A new study published in the journal Pediatrics identified Patient Zero in the new measles epidemic as a 30-month-old child from Minnesota who had recently traveled to Kenya.
The unvaccinated child of Somali descent lived within an immigrant community in Minneapolis that had a low rate for measles-mumps-rubella (MMR) vaccination, and contracted the disease while overseas. The child presented few symptoms of the disease upon reentering the United States, and proceeded to spread the infection to one member of the household and three children in a day-care center.
By the time the infant was diagnosed, over 3,000 people were exposed to the disease -- most of them in the Somali subpopulation, where the vaccination rate had dropped from 91 percent in 2004 to 54 percent in 2010. Of the 21 cases in which an exposed individual presented with symptoms, 16 of them were not vaccinated.
"Every family will tell you that, 'We're not going to give our children the MMR. We're afraid that they're going to get autism,'" Dr. Abdirahman Mohamed of the Axis Medical Center in Minneapolis said.
As the authors of the Pediatrics study wrote, "[m]isunderstandings about vaccine safety must be effectively addressed" if similar outbreaks are to be prevented in the future.
Since the Center for Disease Control and Prevention declared in 2001 that the measles had been eliminated, the rate of vaccination has decreased precipitously, leading to multiple outbreaks across the country.
In 2014 alone, there have been 477 reported cases of measles -- more than any other during the same period since 1994.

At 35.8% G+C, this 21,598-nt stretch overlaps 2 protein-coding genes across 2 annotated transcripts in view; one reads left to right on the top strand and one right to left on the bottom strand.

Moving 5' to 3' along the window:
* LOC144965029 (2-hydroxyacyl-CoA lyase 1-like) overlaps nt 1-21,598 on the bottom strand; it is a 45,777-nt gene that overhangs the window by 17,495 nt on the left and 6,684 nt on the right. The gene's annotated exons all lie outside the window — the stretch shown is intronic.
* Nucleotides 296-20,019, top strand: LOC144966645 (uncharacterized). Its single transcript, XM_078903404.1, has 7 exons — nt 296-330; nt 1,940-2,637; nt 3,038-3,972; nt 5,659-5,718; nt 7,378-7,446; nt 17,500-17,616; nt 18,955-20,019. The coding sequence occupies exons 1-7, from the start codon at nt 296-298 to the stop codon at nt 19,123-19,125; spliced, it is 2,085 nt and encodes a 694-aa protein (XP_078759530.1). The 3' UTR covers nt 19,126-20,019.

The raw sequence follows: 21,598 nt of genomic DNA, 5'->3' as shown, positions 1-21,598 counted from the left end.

Writing in Politico, Sarah Despres argues that much of the opposition to MMR vaccination can be traced back to a 2000 Government Reform Committee in which the CDC, the National Institutes of Health, the Food and Drug Administration, the Institute of Medicine and the American Academy of Pediatrics were seemingly outgunned by a series of anti-vaccination experts whose medical licenses have since been revoked.
"Dr. Andrew Wakefield, a British gastroenterologist who subsequently lost his medical license due to ethical violations," Despres wrote, asserted that there was a link between the MMR vaccine and autism, and "that there were still outstanding questions and that there should be just one more study -- always just one more study -- for the connection to become clear."
According to Despres, "anti-vaccine advocates told the committee stories about children who stopped speaking after receiving their MMR vaccines and spun complicated theories about how the vaccine could prevent children from absorbing nutrients, leading to neurological problems. The experts from CDC and NIH explained that the epidemiology and biology of autism and vaccines did not support what Wakefield and others were professing."
[Image via AFP]